How to Get On the Sub List

The process of getting on a sub list can be smooth and seamless if you go about it the right way.

Attend classes in your chosen format.

Want to teach kickboxing? Become a regular student in a class taught by your favorite instructor or at least by someone whose style is similar to your own. Make it your goal to excel in class and to show up consistently once or twice a week.

Tell your instructor you’re available.

After a few weeks of attending classes, casually let your instructor know that you’re certified and available to sub if they need it. More often than not, they will be super grateful. After all, you:

  1. Know the group
  2. Are skilled in the format
  3. Are already available at the time you need them.

It’s a win-win for everyone!

Ask for a referral.

Hiring managers can sometimes be skeptical of new instructors coming on board, especially those with very little experience in the field. When I just started, my instructors and master teachers told me I had the skills, but managers did a double take with the fact that I had less than a year of experience (the minimum standard for most gyms). Having the instructor’s support will go a long way in overcoming those pre-set barriers. So make sure to…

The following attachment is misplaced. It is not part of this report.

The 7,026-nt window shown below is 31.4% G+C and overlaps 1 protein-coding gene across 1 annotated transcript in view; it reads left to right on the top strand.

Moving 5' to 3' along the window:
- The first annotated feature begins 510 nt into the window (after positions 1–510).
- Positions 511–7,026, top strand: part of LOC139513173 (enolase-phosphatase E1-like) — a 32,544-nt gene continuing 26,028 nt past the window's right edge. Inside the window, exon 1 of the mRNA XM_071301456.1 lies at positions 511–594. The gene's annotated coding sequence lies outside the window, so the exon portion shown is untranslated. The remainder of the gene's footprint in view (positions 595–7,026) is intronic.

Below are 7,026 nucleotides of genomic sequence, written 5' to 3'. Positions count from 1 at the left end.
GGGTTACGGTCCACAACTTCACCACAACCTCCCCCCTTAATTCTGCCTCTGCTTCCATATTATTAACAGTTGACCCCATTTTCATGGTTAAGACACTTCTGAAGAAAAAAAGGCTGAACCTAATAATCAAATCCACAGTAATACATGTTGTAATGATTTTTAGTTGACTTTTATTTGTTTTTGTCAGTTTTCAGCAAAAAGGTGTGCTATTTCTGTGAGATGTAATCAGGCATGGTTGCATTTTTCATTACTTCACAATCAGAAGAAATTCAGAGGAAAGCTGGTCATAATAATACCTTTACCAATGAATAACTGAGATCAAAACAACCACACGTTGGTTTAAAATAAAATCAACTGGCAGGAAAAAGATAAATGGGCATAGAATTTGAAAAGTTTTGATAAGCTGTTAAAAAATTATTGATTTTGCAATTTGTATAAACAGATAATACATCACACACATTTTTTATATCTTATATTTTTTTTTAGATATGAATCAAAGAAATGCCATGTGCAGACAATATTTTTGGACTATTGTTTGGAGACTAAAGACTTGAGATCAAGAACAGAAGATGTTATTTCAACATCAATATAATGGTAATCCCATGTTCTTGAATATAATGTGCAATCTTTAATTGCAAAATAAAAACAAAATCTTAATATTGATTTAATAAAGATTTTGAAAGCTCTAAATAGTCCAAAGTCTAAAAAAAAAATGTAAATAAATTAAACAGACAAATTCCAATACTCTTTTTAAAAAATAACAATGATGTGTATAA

• Ask for an introduction. Ask your instructor if they would mind introducing you to the group fitness manager or whoever is in charge of hiring instructors. Most likely, they will be happy to help.
  • Follow up over email. Get your instructor’s contact information and shoot a quick email to say thank you in advance for the introduction.

Lean on Master Trainers

Instructors who led your format trainings usually keep in touch with their students. They often know of new opportunities that rise up or are able to connect you to people in your area who are teaching and need subs.

Utilize them as an ongoing resource. They want to see you succeed as much as I do 🙂

Good luck!

Nadia
Next Step: Auditioning. Click here if you want to know what to expect.

PS – If you found this blog helpful and/or it landed you an opportunity, please let me know in the comments! And since I know you love fitness, nutrition, and wellness as much as I do, join the community on Facebook!